Sport management alumni recall Delaware's 2003 snow game
4 p.m., Dec. 4, 2013--The University of Delaware football program and its faithful fans will long remember the date Dec. 6, 2003, both for the Blue Hens routing Northern Iowa 37-7 on their march to the 2003 NCAA Division I-AA national championship as well as for the blizzard that struck the night before and morning of the game.
Those who were then students and are now alumni of the UD Sport Management Program remember the victory well and take pride in their role in helping making the game happen.
'Helping the Morning'
Developing 4-H leaders
“I can’t remember a time in my life that I have been colder,” said Melissa Schaaf, a 2007 graduate who is now director of marketing for the Wells Fargo Center in Philadelphia. “It is also one of my favorite memories of my time at UD.”
Schaaf was one of approximately 30 UD sport management students who arrived at Delaware Stadium at 7 a.m. that day to assist the athletic department in preparing Tubby Raymond Field for a noon kickoff.
The midweek forecast called for the snowstorm to hit Newark on Friday evening into early Saturday morning. “Jerry Oravitz, director of football operations, called me Wednesday and asked if the storm hit, could our students be there to help out,” said Matthew Robinson, professor of business administration and director of the Sport Management Program. “I told him to count us in.”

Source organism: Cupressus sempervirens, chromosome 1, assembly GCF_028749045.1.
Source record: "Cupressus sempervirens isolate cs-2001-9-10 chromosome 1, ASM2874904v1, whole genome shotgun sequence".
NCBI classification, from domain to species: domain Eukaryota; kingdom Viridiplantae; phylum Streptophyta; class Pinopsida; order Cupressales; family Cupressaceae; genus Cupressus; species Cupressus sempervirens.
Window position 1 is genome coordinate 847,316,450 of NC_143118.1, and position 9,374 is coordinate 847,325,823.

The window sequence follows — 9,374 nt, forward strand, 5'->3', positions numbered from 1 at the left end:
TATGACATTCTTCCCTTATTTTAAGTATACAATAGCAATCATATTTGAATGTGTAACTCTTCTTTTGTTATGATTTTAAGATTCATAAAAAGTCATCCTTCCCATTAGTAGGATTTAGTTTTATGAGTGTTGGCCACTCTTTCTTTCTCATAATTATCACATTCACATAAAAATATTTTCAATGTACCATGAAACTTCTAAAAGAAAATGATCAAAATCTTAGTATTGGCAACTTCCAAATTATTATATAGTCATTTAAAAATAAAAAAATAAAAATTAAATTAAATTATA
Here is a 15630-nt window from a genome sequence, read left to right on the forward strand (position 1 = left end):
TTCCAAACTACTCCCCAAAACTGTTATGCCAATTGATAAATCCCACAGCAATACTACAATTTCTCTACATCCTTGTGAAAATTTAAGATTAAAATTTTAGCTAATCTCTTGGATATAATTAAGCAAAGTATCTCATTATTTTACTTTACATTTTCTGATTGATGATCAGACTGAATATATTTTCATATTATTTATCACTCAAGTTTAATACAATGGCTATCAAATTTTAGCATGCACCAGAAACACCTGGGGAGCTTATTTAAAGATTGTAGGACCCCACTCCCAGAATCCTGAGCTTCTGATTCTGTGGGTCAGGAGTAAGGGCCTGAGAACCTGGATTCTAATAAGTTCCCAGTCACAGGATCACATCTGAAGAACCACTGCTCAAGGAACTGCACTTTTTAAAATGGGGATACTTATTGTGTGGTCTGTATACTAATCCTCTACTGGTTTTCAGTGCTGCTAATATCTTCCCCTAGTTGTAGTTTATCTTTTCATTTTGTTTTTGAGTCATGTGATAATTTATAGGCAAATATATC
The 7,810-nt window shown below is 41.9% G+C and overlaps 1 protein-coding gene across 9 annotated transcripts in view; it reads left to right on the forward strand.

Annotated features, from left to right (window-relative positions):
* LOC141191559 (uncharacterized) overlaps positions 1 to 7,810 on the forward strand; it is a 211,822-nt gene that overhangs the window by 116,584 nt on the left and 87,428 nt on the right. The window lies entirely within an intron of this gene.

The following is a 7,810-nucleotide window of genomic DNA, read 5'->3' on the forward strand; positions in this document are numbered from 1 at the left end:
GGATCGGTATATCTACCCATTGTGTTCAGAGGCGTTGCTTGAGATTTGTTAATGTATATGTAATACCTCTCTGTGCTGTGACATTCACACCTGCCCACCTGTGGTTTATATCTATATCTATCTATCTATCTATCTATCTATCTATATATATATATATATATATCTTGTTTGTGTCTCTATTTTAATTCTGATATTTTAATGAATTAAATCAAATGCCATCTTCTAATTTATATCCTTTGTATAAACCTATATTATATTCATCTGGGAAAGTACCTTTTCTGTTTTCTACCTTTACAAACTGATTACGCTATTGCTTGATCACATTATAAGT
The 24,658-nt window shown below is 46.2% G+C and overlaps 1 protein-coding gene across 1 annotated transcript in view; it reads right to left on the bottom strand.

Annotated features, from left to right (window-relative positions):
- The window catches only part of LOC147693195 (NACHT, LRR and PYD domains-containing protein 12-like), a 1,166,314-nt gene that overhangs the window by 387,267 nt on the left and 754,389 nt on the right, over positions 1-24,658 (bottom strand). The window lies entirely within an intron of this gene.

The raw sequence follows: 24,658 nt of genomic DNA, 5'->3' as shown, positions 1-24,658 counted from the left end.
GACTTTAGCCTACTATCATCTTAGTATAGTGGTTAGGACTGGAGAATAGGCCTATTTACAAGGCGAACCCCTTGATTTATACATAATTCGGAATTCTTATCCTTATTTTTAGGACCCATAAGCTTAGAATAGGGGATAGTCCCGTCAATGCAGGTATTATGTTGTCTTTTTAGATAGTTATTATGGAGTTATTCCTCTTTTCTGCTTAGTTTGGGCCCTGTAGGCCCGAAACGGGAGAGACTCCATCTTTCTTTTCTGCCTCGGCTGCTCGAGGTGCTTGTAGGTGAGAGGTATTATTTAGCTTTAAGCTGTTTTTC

The program had only started in the fall of 2001 and at the time Robinson was the lone faculty member. He recruited students to assist in the stadium cleanup from the two sport management courses he was teaching that semester.
“To me, as much as we were helping out the athletic department and football program, I saw it as a learning opportunity for our students. A lot of students come in thinking the sport management profession is all glamour and glory,” said Robinson. “The reality is that there is a lot that goes into a game and you have to plan for every possible contingency, like a blizzard. My hat was off to the athletic department for planning for the worst and being prepared.”
The storm did hit. “I remember standing in back of the Bob Carpenter Center at 5 a.m,” said Oravitz. “The snow was coming down sideways. You could not see your hand in front of your face. I thought there was no way the game was going to get played.”